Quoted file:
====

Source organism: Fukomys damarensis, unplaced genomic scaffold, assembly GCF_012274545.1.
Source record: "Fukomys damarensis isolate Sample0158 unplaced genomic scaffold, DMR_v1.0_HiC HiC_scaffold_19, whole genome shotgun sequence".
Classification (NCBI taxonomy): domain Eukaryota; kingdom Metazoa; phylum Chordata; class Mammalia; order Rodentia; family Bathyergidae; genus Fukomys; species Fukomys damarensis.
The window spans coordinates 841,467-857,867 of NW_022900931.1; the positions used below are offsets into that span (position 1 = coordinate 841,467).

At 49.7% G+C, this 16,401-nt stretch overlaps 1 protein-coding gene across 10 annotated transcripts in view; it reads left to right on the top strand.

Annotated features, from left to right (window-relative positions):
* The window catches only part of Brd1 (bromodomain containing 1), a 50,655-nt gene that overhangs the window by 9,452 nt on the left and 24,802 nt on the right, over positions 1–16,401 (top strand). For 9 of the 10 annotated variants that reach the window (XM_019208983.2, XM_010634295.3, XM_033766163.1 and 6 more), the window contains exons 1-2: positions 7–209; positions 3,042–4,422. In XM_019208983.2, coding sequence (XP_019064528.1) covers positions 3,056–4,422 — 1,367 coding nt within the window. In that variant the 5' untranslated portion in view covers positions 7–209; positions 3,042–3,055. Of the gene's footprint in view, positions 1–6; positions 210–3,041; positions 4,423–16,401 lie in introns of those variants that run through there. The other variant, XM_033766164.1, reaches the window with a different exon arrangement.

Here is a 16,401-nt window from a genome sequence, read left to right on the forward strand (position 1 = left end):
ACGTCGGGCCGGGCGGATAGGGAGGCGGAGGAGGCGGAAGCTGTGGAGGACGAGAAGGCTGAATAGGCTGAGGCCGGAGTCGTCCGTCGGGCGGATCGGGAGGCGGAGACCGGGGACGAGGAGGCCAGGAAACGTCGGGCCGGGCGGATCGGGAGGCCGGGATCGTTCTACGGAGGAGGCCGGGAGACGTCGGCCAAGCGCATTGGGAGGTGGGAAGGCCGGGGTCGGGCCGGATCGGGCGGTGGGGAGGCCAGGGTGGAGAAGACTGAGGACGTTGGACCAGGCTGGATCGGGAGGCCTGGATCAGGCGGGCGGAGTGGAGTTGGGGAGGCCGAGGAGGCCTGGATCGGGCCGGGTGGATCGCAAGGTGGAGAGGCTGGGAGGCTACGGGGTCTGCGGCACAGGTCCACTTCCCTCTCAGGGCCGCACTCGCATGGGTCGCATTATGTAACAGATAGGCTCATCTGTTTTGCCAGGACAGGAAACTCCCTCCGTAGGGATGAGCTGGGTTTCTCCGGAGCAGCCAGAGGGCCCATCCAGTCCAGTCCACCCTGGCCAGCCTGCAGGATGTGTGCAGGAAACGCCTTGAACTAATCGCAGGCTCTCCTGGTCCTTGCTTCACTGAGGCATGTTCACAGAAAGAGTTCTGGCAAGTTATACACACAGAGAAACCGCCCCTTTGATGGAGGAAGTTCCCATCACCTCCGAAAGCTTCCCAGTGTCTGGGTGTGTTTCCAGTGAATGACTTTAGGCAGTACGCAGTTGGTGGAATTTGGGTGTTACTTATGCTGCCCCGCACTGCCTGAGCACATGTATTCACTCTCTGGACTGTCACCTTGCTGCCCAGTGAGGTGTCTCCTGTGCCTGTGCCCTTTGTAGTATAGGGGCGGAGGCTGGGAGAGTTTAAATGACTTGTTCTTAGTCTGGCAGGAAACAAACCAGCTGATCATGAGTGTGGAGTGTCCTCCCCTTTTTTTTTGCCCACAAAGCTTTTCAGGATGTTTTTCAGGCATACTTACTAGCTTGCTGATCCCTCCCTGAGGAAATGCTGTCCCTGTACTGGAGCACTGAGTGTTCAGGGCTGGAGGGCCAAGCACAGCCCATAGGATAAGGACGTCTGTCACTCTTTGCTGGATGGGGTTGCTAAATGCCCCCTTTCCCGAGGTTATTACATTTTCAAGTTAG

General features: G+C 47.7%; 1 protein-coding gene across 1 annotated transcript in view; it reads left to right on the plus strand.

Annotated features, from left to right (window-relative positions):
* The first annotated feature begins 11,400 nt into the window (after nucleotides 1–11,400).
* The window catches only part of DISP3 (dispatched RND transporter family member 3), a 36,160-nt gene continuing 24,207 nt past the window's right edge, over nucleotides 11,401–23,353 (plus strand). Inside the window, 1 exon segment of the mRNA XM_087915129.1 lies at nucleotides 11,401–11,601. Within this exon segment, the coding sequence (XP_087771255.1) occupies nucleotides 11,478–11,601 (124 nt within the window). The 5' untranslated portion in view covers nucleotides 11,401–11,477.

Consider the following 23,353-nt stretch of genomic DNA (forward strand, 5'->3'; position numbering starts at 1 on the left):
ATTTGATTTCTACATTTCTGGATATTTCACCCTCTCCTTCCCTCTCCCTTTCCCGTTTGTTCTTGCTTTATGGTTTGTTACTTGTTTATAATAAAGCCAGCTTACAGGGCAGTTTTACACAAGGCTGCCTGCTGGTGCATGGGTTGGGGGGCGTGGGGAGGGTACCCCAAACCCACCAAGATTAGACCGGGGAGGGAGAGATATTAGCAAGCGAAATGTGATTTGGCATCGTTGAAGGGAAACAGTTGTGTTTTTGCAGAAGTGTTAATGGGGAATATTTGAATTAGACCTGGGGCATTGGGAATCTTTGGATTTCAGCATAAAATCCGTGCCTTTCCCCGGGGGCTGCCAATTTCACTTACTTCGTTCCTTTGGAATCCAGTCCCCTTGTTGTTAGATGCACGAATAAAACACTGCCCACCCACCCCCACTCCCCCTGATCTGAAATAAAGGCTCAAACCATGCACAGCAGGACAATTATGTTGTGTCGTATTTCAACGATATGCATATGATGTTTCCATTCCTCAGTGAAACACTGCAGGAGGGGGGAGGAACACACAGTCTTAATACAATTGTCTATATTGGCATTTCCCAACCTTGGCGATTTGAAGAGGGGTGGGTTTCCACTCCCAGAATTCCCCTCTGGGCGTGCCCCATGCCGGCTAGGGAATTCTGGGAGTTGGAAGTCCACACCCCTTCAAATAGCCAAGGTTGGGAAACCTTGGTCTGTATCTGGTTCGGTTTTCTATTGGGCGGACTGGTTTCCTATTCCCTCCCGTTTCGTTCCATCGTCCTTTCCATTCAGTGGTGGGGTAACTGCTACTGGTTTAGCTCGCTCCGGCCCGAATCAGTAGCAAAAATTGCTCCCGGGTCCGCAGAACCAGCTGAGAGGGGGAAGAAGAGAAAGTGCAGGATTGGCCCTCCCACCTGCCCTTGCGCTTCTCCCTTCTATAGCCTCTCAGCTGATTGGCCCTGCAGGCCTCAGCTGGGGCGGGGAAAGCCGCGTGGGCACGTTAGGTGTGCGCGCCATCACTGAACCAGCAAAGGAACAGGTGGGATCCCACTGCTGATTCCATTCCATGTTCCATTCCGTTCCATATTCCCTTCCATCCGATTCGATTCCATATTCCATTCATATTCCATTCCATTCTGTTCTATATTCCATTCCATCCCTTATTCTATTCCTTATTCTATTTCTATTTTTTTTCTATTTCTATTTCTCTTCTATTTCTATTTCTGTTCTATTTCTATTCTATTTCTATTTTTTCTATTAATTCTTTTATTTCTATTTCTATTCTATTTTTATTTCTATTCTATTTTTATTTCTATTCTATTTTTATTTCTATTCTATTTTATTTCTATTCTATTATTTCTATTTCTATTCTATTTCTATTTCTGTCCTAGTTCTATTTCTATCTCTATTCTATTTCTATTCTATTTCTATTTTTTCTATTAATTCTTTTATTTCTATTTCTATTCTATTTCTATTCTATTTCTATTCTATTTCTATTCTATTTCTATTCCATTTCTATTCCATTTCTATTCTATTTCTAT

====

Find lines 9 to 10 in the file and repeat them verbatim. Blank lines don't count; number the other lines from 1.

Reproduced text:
ACGTCGGGCCGGGCGGATAGGGAGGCGGAGGAGGCGGAAGCTGTGGAGGACGAGAAGGCTGAATAGGCTGAGGCCGGAGTCGTCCGTCGGGCGGATCGGGAGGCGGAGACCGGGGACGAGGAGGCCAGGAAACGTCGGGCCGGGCGGATCGGGAGGCCGGGATCGTTCTACGGAGGAGGCCGGGAGACGTCGGCCAAGCGCATTGGGAGGTGGGAAGGCCGGGGTCGGGCCGGATCGGGCGGTGGGGAGGCCAGGGTGGAGAAGACTGAGGACGTTGGACCAGGCTGGATCGGGAGGCCTGGATCAGGCGGGCGGAGTGGAGTTGGGGAGGCCGAGGAGGCCTGGATCGGGCCGGGTGGATCGCAAGGTGGAGAGGCTGGGAGGCTACGGGGTCTGCGGCACAGGTCCACTTCCCTCTCAGGGCCGCACTCGCATGGGTCGCATTATGTAACAGATAGGCTCATCTGTTTTGCCAGGACAGGAAACTCCCTCCGTAGGGATGAGCTGGGTTTCTCCGGAGCAGCCAGAGGGCCCATCCAGTCCAGTCCACCCTGGCCAGCCTGCAGGATGTGTGCAGGAAACGCCTTGAACTAATCGCAGGCTCTCCTGGTCCTTGCTTCACTGAGGCATGTTCACAGAAAGAGTTCTGGCAAGTTATACACACAGAGAAACCGCCCCTTTGATGGAGGAAGTTCCCATCACCTCCGAAAGCTTCCCAGTGTCTGGGTGTGTTTCCAGTGAATGACTTTAGGCAGTACGCAGTTGGTGGAATTTGGGTGTTACTTATGCTGCCCCGCACTGCCTGAGCACATGTATTCACTCTCTGGACTGTCACCTTGCTGCCCAGTGAGGTGTCTCCTGTGCCTGTGCCCTTTGTAGTATAGGGGCGGAGGCTGGGAGAGTTTAAATGACTTGTTCTTAGTCTGGCAGGAAACAAACCAGCTGATCATGAGTGTGGAGTGTCCTCCCCTTTTTTTTTGCCCACAAAGCTTTTCAGGATGTTTTTCAGGCATACTTACTAGCTTGCTGATCCCTCCCTGAGGAAATGCTGTCCCTGTACTGGAGCACTGAGTGTTCAGGGCTGGAGGGCCAAGCACAGCCCATAGGATAAGGACGTCTGTCACTCTTTGCTGGATGGGGTTGCTAAATGCCCCCTTTCCCGAGGTTATTACATTTTCAAGTTAG

General features: G+C 47.7%; 1 protein-coding gene across 1 annotated transcript in view; it reads left to right on the plus strand.